Civil disobedience has its place in society, but those in positions of authority must either abide by the rules and laws or resign as a matter of conscience.

I prefer that the United Methodist Church remain as one body; in a schism, the liberals would be too left and the conservatives would be too reactionary.

Conservatives may fault liberals for no longer regarding homosexuality as a sin, but liberals fault conservatives for no longer regarding greed as a sin.

Woe to anyone who uses their brain when reading the Bible, though. Many fundamentalists went bezerk when James Dobson of Focus on the Family suggested that masturbation is virtually irresistible to teens and is not necessarily a moral failure. Masturbation not a sin! Blasphemy!

Posted by: Joel Thomas at March 21, 2004 9:08 PM


I agree with some of what you write, but I think this statement is at least problematic:

Conservatives may fault liberals for no longer regarding homosexuality as a sin, but liberals fault conservatives for no longer regarding greed as a sin.

Homosexuality is much more associated (both actually and in perception) with liberals than greed is with conservatives, particularly in a religious context. Of course, there's also the difference that very few people will actually argue for greed on principle.

Posted by: Justin Katz at March 21, 2004 10:47 PM

Conservatives have been the driving force behind eliminating or watering down usury laws. It is very rare for a conservative pastor to preach on the subject. That is but one example related to greed.

Posted by: Joel Thomas at March 21, 2004 11:39 PM

Guess that's a problem amongs protestants. Us catholic are very different. Greed is a lot more alien to most of us, regardless of the silly geometrical position.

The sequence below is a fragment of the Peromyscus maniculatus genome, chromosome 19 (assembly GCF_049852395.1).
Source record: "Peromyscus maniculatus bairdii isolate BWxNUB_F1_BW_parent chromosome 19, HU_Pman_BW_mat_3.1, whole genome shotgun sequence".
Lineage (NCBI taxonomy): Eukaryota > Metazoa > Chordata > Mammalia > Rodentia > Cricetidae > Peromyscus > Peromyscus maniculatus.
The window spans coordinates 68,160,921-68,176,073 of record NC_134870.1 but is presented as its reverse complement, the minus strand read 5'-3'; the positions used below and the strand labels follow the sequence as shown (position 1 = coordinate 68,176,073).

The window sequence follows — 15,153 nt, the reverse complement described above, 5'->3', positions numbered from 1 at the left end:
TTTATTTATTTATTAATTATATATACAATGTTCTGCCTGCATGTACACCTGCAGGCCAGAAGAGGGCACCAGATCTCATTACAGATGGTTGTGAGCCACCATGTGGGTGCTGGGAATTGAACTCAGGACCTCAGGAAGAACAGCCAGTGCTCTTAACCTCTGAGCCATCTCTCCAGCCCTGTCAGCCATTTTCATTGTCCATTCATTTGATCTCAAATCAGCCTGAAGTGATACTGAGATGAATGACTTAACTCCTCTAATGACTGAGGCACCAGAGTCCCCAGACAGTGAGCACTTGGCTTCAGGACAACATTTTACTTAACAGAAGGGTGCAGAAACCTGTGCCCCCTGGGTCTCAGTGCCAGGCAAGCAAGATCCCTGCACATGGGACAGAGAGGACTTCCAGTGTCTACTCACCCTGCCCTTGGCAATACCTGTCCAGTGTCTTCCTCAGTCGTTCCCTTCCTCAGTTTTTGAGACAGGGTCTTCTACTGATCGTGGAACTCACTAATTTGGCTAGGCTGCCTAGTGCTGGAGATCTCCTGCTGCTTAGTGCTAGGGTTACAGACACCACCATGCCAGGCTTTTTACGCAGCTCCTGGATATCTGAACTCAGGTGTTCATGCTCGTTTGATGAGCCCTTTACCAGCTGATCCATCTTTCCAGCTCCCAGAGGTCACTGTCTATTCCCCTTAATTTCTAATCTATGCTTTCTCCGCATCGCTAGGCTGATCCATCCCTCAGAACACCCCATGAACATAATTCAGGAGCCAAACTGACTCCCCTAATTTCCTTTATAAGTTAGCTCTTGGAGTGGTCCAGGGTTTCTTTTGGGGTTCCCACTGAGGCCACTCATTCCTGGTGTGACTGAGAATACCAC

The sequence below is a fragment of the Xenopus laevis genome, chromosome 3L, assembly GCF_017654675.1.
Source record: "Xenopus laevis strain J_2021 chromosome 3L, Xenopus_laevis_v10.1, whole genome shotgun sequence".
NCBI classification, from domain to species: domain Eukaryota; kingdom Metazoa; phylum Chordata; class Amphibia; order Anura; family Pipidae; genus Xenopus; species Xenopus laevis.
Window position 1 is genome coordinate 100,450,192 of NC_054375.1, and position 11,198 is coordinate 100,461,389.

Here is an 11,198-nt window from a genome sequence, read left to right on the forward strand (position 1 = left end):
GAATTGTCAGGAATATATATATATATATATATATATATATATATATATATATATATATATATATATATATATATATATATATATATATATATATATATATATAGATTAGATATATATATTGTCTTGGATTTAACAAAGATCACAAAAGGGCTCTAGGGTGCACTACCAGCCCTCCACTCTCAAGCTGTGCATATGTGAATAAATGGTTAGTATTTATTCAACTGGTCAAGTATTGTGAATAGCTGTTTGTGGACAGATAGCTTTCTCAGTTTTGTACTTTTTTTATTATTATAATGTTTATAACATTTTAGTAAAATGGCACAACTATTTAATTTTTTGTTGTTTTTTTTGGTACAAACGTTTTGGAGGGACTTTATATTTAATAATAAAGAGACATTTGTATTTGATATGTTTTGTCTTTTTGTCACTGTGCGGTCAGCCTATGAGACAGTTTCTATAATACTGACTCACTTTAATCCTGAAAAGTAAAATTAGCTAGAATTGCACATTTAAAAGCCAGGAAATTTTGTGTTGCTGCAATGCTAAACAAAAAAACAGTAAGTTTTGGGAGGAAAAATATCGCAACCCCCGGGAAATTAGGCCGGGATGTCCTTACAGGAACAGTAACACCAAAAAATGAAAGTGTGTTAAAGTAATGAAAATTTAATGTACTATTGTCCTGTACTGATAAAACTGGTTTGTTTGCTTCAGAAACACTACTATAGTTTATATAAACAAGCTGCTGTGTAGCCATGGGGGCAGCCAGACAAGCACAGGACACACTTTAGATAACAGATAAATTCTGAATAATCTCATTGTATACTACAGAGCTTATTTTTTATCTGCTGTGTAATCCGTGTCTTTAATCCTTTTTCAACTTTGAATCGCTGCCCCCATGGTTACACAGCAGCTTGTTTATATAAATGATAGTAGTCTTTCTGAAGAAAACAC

Posted by: Peter at March 22, 2004 6:52 AM

Yes! "all sins are equal in God's sight"! Now I'm free to kill the person I get angry with because anger and murder are equal.

She must've attended the Howard Dean School of Theology (tm).

Posted by: Josh M. at March 22, 2004 4:30 PM

I like reading the responses to the article. And as a response to that last post, yes, to me all sins are equal. All sins disgrace God, no matter how you look at it. You can't discriminate, who are you to say which ones are worse? If we don't allow homosexuals, then we shouldn't allow all sinners. But oh, we all sin, it's human nature after all. "Let he who has not sin cast the fist stone." The reporter didn't give the background as to why we got on that subject, and she really shortened our conversation, but she did give the main point. I also don't appreciate you calling me a lesbian, I am not, I only use the love that God has given me to accept all Christians as He has made them. I only hope you do not let your personal opinions cloud your view of other human beings, all of which we are not supposed to judge and therefore love and accept.

Posted by: Kimbrey at May 19, 2005 1:26 PM

I was also thinking, if you actually read the article it might help. I'm also pictured there with my finance.

Posted by: Kimbrey at May 19, 2005 1:48 PM